Maybe You Shouldn’t Say ‘Crackhead’ So Much

Despite its common usage, the word has a problematic history, rooted in the U.S.’ racist drug laws and discriminatory practices

Maybe You Shouldnt Say ‘Crackhead’ So Much

Sofia Martinez, Staff Writer

You hear it everywhere: “We were acting like crackheads”; “That’s some crackhead behavior”; “It’s crackhead hour!” The word crackhead is typically used to describe sporadic, loud and risky behavior that is often seen from those experiencing something akin to the symptoms of crack cocaine use — without the crack itself. It’s become part of our vernacular, but those who throw the word crackhead into conversation fail to acknowledge that it’s a racist callback to the crack epidemic of the 1980s and the War on Drugs that came with it.

The fact that we have adopted this term with no sense of awareness of its past is irresponsible. We are a generation with a reputation for being concerned with accountability, it seems hypocritical that we continue to use the term crackhead without acknowledging its history. It is even more careless that we ignore the irreparable damage that the crack epidemic and War on Drugs had on the black community — effects that still plague what is arguably the U.S.’s most vulnerable and marginalized population.

The War on Drugs began in the U.S. during the 1970s, when President Richard Nixon increased federal funding for drug control agencies and treatment efforts. However, when Ronald Reagan was elected in 1980, the War on Drugs dramatically escalated. Reagan’s focus shifted from treatment to criminal punishment, which led to a spike in incarceration rates for nonviolent drug offenders — from 50,000 in 1980 to 380,000 in 1989. His policies put the U.S. at the forefront of incarceration rates in the world. The extreme media coverage of the crack epidemic was a major component in the expansion of the War on Drugs. People were scared, and Reagan took advantage of that anxiety to launch his anti-drug initiatives — like Nancy Reagan’s“Just Say No” campaign. In 1986, Congress passed the Anti-Drug Abuse Act, increasing funding for the War and establishing a series of mandatory minimum prison sentences for drug offenses. And this is when claims that the War on Drugs was a racist institution began.

The claims were legitimate. The mandatory minimums established by the Anti-Drug Act would automatically give those found with five grams of crack a five-year prison sentence — the same sentence that applied for 500 grams of cocaine. A person who possessed five grams of crack cocaine, an amount too small to be sold on a mass scale, would get the same sentence as a powder cocaine dealer — creating a 100:1 sentencing disparity between crack and powder cocaine. Approximately 80% of crack users were black, while most cocaine users were white. This demonstrates the disparity between the number of black people convicted for drug possession and that of white people.

One of Nixon’s top aides, John Ehrlichman, admitted that declaring a war on drugs was a political tool to get the public to “associate the hippies with marijuana and blacks with heroin,” then criminalize the use of both drugs to “arrest their leaders, raid their homes, break up their meetings, and vilify them night after night on the evening news.” Congress itself has acknowledged how the War on Drugs failed when they introduced a bill in 2018 acknowledging that the policies implemented failed to reduce drug use and failed entire communities instead.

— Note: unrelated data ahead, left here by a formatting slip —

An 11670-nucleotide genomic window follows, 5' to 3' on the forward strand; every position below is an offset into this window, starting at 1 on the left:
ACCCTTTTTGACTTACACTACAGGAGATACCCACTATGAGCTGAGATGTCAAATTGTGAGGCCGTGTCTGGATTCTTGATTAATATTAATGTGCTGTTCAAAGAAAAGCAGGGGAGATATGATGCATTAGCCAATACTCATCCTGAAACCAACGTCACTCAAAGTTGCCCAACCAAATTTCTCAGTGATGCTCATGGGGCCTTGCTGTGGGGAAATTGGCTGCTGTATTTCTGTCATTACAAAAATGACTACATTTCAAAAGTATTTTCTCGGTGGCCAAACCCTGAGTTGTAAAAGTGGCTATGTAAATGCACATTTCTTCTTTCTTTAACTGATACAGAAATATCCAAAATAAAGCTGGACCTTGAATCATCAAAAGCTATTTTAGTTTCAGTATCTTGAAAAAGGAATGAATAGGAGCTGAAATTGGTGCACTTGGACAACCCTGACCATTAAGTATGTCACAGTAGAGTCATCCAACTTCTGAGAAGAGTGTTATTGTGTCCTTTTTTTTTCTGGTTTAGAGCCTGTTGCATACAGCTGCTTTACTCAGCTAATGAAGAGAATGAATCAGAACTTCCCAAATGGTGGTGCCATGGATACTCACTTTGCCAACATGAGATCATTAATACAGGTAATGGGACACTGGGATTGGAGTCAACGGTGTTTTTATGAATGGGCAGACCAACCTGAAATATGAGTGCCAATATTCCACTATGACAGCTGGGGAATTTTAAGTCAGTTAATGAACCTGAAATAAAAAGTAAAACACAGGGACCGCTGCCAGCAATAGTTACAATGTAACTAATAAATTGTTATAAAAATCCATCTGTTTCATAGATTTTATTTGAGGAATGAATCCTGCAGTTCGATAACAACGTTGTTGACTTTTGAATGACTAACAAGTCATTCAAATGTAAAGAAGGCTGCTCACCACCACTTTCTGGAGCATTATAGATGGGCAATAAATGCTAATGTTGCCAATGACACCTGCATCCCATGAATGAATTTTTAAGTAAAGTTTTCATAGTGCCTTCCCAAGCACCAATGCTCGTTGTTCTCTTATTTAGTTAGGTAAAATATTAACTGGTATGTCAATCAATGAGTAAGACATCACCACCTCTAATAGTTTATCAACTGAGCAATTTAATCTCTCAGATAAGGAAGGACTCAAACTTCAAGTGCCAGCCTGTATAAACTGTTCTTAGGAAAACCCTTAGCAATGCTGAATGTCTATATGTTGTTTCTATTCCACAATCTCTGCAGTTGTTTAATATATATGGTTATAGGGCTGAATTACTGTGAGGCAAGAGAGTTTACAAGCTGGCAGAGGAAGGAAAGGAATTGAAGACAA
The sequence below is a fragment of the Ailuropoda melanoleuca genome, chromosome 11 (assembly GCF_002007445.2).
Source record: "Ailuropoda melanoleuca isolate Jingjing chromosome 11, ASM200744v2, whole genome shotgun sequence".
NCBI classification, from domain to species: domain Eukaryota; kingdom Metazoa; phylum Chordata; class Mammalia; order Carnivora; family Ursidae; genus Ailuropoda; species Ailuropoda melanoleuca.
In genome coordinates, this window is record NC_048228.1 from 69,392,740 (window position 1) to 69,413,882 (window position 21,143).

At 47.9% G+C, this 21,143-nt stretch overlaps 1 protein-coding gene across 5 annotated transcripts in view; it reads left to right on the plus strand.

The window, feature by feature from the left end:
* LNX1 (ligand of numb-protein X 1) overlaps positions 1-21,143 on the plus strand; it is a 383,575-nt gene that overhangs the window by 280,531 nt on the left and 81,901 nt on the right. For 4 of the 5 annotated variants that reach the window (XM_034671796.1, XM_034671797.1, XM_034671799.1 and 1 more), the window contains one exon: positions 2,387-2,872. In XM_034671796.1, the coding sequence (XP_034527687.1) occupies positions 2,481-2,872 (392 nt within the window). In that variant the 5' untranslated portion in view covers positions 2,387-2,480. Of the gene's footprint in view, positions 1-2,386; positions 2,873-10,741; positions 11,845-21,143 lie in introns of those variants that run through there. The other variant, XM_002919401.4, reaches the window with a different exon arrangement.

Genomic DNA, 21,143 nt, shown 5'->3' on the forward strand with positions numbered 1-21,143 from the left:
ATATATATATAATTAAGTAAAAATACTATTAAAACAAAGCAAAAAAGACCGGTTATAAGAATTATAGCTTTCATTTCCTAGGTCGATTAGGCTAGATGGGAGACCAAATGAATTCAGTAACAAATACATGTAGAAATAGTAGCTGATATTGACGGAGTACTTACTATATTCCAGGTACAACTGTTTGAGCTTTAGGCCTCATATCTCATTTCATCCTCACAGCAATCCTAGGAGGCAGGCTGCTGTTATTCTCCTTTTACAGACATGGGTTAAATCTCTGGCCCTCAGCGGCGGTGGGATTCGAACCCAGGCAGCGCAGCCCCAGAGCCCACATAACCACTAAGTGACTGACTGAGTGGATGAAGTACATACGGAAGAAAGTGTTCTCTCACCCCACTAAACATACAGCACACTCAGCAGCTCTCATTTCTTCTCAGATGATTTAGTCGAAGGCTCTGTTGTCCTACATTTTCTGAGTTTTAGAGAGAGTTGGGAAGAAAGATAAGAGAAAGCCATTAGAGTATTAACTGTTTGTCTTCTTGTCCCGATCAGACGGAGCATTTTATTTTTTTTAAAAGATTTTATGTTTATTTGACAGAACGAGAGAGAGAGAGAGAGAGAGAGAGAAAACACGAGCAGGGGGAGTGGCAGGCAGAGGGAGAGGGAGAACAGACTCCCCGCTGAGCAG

The War on Drugs is the largest contributor to the systematic mass incarceration of people of color in the U.S. based on the statistics. Although the War on Drugs is no longer waged with the same intensity as it was in the 80s, it’s a phenomenon we still witness.

The term crackhead makes light of a period where racial discrimination found yet another way to thrive in the criminal justice system. The word highlights the specific struggles of historically marginalized communities that were — and still are — targeted, persecuted and punished for drug addiction and possession. 

Before adding the word crackhead to your vocabulary, consider its history. It’s trendy, I know — I’ve said it too. But we need to stop. It is disrespectful towards the communities that suffered deeply due to possession of this drug in the past, it is offensive to the people who struggle with addiction to this substance today and it is inconsiderate towards the people who still face disproportionate punishments for drug offenses due to their race.

The English language is vast enough for you to choose a word that does not have a history of racist connotations. Try mad, erratic, idiotic or my personal favorites: loony, nutter, screwball and wacky.

Granted, some words we use every day were once incredibly intolerant. Perhaps crackhead may someday become part of that vocabulary without affecting or insulting an entire community and its past. But slurs should not become part of our day-to-day language. Not enough time has passed for the effects of the 1980s to be forgotten or ignored —  20% of all incarcerated people are in prison for a drug offense, and 451,000 of these offenses are nonviolent. These words were born out of hatred, fueled by racist ideals and popularized by racist circumstances. It’s true that words only have the power we grant them, but they also carry the weight of the context we form them out of, and that should be evaluated and respected.

Email Sophia Martinez at [email protected]